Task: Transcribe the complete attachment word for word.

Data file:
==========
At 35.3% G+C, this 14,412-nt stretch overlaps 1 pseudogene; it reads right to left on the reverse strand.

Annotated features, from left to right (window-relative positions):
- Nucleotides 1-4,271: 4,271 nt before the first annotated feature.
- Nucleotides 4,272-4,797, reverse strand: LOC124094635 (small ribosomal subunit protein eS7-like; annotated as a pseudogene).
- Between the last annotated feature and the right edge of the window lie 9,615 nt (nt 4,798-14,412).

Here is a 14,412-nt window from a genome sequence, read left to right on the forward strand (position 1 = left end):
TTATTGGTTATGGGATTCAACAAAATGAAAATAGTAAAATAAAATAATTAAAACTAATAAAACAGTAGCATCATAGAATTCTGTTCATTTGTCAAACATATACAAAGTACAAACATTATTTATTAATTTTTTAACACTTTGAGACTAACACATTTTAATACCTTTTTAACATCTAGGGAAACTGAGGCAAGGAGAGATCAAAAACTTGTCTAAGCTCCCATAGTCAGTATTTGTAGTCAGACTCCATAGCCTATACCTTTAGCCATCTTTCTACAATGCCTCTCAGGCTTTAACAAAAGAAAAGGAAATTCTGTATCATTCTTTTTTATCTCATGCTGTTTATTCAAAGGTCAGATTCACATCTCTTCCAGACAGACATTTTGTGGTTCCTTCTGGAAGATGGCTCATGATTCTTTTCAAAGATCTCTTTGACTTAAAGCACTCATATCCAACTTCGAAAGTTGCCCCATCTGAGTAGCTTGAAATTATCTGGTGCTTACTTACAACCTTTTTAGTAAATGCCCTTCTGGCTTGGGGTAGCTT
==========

At 35.3% G+C, this 14,412-nt stretch overlaps 1 pseudogene; it reads right to left on the reverse strand.

Annotated features, from left to right (window-relative positions):
- Nucleotides 1-4,271: 4,271 nt before the first annotated feature.
- Nucleotides 4,272-4,797, reverse strand: LOC124094635 (small ribosomal subunit protein eS7-like; annotated as a pseudogene).
- Between the last annotated feature and the right edge of the window lie 9,615 nt (nt 4,798-14,412).

Here is a 14,412-nt window from a genome sequence, read left to right on the forward strand (position 1 = left end):
TTATTGGTTATGGGATTCAACAAAATGAAAATAGTAAAATAAAATAATTAAAACTAATAAAACAGTAGCATCATAGAATTCTGTTCATTTGTCAAACATATACAAAGTACAAACATTATTTATTAATTTTTTAACACTTTGAGACTAACACATTTTAATACCTTTTTAACATCTAGGGAAACTGAGGCAAGGAGAGATCAAAAACTTGTCTAAGCTCCCATAGTCAGTATTTGTAGTCAGACTCCATAGCCTATACCTTTAGCCATCTTTCTACAATGCCTCTCAGGCTTTAACAAAAGAAAAGGAAATTCTGTATCATTCTTTTTTATCTCATGCTGTTTATTCAAAGGTCAGATTCACATCTCTTCCAGACAGACATTTTGTGGTTCCTTCTGGAAGATGGCTCATGATTCTTTTCAAAGATCTCTTTGACTTAAAGCACTCATATCCAACTTCGAAAGTTGCCCCATCTGAGTAGCTTGAAATTATCTGGTGCTTACTTACAACCTTTTTAGTAAATGCCCTTCTGGCTTGGGGTAGCTT